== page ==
The CFA manifests itself in both currency19 and organizational forms. Organizationally, it consists of seven former colonies in the West African Economic and Monetary Union (WAEMU) and another six former French colonies plus the former Spanish colony of Equatorial Guinea in the Central Africa Economic and Monetary Community (CEMAC); each of which share a Central Bank. France was represented directly in both Central Banks and guaranteed a fixed exchange rate between the CFA and the French Franc until the mid-1990s. That meant that decisions to devalue the CFA required the agreement of France; an issue that became a source of tension between France and both the World Bank and IMF during the 1980s and early 1990s. Nevertheless, following the major devaluation of the CFA on January 12, 1994, France’s role shifted to ensuring unlimited convertibility of the CFA pegged, since January 1, 1999, to the Euro. In exchange, the CFA central banks are required to maintain at least sixty-five percent of their foreign exchange reserves in operating accounts within the French Treasury.20

The distribution of post-independence French bi-lateral aid reflects its attempt to preserve its pre-eminent role as the primary source of international development assistance to its former colonies; especially in Africa.21 French Government ministers did not hesitant to remind World Bank managers and staff that the countries of the CFA Franc Zone were “an important dossier” of France.22 The importance of that commitment was clearly demonstrated when France effectively assumed responsibility for financing the re-payment of the CFA’s member-countries’ debt to the World Bank, IMF, and other multilateral organizations as their economies declined during the 1980s23 and the fact that more than sixty percent of France’s world-wide bi-lateral assistance was provided to former French dependencies between 1965 and 1999. The share received by the thirteen former French colonies of the CFA Zone, representing fifty-four percent of France’s former colonies, received sixty-three percent. But more importantly, thirteen of the fourteen CFA Zone countries received more than thirty percent of their bi-lateral financial assistance from France; and eight of them received more than fifty percent. Only six of France’s former dependencies (25%) received less than thirty percent of their total bi-lateral financing from France between 1960 and 1999 and, of those, Cambodia, Laos, and Viet Nam (50%) had been “inherited” by the United States – at least until 1975 followed by the early 1990s by the World Bank.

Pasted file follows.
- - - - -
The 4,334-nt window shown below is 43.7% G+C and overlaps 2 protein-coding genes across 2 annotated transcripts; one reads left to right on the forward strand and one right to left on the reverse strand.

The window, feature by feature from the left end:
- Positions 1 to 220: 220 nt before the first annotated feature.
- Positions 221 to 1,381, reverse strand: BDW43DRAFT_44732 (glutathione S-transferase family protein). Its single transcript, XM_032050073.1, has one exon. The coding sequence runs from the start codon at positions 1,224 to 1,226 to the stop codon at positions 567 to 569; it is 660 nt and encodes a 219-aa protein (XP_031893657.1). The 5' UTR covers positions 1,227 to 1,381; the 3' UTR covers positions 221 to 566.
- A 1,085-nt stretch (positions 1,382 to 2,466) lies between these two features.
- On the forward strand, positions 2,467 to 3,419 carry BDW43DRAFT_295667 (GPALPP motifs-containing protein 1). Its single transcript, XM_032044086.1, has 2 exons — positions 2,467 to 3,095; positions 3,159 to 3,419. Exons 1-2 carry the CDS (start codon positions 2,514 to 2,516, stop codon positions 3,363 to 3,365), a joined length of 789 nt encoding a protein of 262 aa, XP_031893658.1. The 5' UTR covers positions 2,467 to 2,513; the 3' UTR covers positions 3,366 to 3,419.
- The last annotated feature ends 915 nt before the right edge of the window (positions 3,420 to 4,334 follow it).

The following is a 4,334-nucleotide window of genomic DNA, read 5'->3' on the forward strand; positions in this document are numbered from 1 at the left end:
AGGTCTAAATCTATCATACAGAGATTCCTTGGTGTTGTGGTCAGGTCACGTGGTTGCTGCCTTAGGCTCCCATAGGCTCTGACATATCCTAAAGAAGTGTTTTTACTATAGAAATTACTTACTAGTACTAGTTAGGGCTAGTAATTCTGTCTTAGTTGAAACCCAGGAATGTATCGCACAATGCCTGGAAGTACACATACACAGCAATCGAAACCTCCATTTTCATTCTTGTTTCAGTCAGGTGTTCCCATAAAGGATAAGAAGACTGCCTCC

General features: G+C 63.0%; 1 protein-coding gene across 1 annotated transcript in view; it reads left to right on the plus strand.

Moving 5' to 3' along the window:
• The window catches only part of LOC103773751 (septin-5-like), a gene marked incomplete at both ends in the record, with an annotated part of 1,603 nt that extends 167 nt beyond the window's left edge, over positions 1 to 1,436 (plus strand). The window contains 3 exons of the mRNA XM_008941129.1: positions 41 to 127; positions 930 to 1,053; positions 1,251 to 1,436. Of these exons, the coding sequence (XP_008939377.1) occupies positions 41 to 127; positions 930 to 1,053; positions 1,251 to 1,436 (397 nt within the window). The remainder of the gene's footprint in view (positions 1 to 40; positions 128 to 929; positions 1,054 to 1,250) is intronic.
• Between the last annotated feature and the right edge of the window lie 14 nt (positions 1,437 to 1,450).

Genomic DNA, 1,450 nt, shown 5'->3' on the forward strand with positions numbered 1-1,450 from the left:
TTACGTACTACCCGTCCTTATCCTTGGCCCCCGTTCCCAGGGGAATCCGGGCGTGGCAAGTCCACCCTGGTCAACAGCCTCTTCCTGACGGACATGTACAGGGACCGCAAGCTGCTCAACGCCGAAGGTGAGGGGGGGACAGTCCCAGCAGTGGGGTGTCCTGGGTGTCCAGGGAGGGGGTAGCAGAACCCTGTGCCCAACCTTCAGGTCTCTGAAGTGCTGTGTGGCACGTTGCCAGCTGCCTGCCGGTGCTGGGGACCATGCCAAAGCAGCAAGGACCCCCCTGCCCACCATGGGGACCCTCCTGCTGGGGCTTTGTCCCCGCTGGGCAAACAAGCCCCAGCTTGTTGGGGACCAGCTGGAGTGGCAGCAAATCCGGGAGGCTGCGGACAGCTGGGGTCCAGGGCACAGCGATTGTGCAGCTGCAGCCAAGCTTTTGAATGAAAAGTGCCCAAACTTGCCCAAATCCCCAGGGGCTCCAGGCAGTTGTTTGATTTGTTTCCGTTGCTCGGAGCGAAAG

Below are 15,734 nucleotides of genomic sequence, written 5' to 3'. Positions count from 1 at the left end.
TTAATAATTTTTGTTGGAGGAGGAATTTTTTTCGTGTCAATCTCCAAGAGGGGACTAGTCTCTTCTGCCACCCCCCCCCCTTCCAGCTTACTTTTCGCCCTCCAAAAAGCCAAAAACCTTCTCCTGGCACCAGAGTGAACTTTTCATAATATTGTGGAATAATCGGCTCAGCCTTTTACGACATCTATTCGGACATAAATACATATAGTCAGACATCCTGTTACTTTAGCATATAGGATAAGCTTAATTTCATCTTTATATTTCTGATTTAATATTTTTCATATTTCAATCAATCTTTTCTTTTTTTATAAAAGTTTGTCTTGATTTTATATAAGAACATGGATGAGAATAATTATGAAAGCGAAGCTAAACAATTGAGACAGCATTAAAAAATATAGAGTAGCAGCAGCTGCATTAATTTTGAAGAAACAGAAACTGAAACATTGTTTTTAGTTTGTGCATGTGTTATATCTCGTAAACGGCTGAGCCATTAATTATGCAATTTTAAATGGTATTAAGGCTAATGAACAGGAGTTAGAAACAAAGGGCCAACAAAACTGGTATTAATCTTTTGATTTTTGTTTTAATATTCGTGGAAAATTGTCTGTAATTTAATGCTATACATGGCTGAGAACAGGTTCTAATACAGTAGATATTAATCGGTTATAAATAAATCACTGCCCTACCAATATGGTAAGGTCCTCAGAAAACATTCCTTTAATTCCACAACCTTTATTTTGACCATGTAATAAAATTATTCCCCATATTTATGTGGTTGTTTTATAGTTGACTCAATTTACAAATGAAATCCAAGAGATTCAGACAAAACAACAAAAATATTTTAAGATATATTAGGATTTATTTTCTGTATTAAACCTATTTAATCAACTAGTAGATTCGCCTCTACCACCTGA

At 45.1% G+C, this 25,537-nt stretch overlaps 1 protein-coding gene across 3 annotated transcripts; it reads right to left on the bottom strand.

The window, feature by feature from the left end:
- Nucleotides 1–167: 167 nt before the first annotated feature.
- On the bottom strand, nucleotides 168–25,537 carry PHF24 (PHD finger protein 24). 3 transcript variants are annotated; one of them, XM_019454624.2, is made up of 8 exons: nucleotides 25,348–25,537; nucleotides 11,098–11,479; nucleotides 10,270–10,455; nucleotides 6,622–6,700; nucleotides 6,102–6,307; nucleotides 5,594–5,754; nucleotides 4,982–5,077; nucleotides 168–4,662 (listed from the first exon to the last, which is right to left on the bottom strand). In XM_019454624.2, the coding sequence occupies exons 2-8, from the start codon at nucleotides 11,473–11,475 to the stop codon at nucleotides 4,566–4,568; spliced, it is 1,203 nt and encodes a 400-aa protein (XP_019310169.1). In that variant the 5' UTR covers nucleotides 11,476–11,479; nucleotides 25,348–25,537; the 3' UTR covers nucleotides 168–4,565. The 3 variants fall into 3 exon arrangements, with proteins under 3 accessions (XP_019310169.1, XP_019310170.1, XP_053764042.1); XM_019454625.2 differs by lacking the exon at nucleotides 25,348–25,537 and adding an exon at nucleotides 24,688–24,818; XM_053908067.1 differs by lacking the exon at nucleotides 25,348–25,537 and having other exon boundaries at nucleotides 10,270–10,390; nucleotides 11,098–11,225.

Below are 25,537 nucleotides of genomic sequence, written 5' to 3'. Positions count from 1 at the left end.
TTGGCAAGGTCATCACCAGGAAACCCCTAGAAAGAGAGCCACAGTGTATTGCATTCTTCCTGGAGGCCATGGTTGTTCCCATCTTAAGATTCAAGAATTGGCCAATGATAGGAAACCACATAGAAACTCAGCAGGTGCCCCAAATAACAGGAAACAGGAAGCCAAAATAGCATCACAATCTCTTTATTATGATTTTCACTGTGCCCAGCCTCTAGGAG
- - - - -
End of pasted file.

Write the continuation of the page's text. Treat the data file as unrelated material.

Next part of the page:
All three of Belgium’s former colonies are located in Africa and achieved independence between 1960 and 1962. Belgian aid has also conformed to the pattern established by the United Kingdom and France. During the period from 1960 to 1994, Belgian aid to its three former colonies averaged forty percent of Belgium’s worldwide total. More important, between 1960 and 1974, Belgium accounted for sixty-three percent of all bi-lateral financing received by Rwanda and for sixty-six and fifty-nine percent received by the former Zaire and Burundi respectively through 1979. However, it is also important to note that from 1995 to 1999, the total amount of Belgium’s worldwide bi-lateral assistance directed to its three former colonies dropped to only ten percent.

The Netherlands